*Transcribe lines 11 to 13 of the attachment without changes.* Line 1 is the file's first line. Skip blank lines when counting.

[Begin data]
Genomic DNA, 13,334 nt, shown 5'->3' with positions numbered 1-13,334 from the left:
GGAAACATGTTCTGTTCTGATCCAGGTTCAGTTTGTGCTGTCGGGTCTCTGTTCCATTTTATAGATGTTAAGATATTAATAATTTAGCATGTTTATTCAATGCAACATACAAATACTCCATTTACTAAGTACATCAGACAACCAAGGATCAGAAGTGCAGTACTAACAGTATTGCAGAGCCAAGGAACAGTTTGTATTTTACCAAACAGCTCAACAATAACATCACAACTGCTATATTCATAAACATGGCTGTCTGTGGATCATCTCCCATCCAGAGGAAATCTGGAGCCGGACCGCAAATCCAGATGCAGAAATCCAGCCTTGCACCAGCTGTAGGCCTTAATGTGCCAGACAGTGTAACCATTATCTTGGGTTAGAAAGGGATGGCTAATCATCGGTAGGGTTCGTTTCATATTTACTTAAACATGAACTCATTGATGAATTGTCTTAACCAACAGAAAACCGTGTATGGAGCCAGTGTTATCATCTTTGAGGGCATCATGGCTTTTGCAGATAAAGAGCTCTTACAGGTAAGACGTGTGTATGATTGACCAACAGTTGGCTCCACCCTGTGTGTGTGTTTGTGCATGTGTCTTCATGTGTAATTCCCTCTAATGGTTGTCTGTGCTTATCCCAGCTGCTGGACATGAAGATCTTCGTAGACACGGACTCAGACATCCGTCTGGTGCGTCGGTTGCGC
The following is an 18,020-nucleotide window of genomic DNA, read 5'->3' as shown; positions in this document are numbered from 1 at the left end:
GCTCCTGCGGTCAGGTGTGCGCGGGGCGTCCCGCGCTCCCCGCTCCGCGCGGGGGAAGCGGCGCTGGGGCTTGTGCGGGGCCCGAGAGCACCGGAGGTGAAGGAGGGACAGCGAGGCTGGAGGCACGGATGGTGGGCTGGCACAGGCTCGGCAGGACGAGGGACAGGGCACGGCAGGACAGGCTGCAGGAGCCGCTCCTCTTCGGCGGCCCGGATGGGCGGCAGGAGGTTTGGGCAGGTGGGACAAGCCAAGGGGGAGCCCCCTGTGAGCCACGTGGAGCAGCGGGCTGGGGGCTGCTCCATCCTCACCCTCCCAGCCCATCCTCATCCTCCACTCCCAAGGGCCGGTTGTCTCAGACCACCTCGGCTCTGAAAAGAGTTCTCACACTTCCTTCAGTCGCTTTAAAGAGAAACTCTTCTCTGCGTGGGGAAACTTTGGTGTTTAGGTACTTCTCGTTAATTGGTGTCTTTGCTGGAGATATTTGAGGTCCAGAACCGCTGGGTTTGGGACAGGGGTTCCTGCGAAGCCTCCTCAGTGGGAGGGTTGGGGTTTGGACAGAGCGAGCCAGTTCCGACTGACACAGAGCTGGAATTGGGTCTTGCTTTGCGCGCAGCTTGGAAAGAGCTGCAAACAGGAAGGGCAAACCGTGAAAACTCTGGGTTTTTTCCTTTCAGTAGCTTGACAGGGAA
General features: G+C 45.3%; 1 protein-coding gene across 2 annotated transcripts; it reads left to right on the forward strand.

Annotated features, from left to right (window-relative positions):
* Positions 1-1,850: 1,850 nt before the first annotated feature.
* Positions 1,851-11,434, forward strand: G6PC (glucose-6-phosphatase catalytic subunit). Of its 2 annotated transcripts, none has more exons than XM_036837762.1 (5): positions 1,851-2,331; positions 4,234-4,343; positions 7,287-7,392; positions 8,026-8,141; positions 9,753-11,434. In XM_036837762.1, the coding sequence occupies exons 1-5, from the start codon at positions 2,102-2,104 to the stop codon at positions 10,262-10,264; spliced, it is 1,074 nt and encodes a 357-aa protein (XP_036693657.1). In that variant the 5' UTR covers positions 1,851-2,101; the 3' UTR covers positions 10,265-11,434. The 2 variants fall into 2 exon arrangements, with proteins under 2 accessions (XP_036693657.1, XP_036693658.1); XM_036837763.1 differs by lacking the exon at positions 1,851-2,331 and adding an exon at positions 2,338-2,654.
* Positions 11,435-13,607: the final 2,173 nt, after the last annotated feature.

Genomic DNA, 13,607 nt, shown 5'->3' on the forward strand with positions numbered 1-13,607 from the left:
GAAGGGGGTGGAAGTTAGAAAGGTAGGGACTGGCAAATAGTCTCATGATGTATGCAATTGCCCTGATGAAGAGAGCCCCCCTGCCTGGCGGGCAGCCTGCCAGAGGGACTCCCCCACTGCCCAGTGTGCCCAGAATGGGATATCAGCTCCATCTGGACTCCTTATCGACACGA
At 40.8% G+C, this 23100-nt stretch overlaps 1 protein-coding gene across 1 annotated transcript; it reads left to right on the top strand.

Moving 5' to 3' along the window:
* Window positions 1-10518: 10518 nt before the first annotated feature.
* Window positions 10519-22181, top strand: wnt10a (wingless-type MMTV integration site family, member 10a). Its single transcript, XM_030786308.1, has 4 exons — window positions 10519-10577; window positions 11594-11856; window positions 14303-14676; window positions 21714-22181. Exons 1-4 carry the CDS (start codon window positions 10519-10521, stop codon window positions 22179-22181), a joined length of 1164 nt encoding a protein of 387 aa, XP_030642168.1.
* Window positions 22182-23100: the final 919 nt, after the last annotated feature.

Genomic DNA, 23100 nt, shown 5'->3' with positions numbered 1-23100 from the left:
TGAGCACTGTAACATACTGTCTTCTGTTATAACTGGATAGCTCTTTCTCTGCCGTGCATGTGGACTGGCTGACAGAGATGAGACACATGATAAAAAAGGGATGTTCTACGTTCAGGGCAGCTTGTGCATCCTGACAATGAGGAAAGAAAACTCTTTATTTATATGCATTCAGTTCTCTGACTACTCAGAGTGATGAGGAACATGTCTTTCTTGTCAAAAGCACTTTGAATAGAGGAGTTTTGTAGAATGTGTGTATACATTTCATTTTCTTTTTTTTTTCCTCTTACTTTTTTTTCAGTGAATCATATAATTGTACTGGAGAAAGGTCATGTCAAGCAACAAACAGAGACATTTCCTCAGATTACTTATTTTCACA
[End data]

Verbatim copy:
GAAGGGGGTGGAAGTTAGAAAGGTAGGGACTGGCAAATAGTCTCATGATGTATGCAATTGCCCTGATGAAGAGAGCCCCCCTGCCTGGCGGGCAGCCTGCCAGAGGGACTCCCCCACTGCCCAGTGTGCCCAGAATGGGATATCAGCTCCATCTGGACTCCTTATCGACACGA
At 40.8% G+C, this 23100-nt stretch overlaps 1 protein-coding gene across 1 annotated transcript; it reads left to right on the top strand.

Moving 5' to 3' along the window: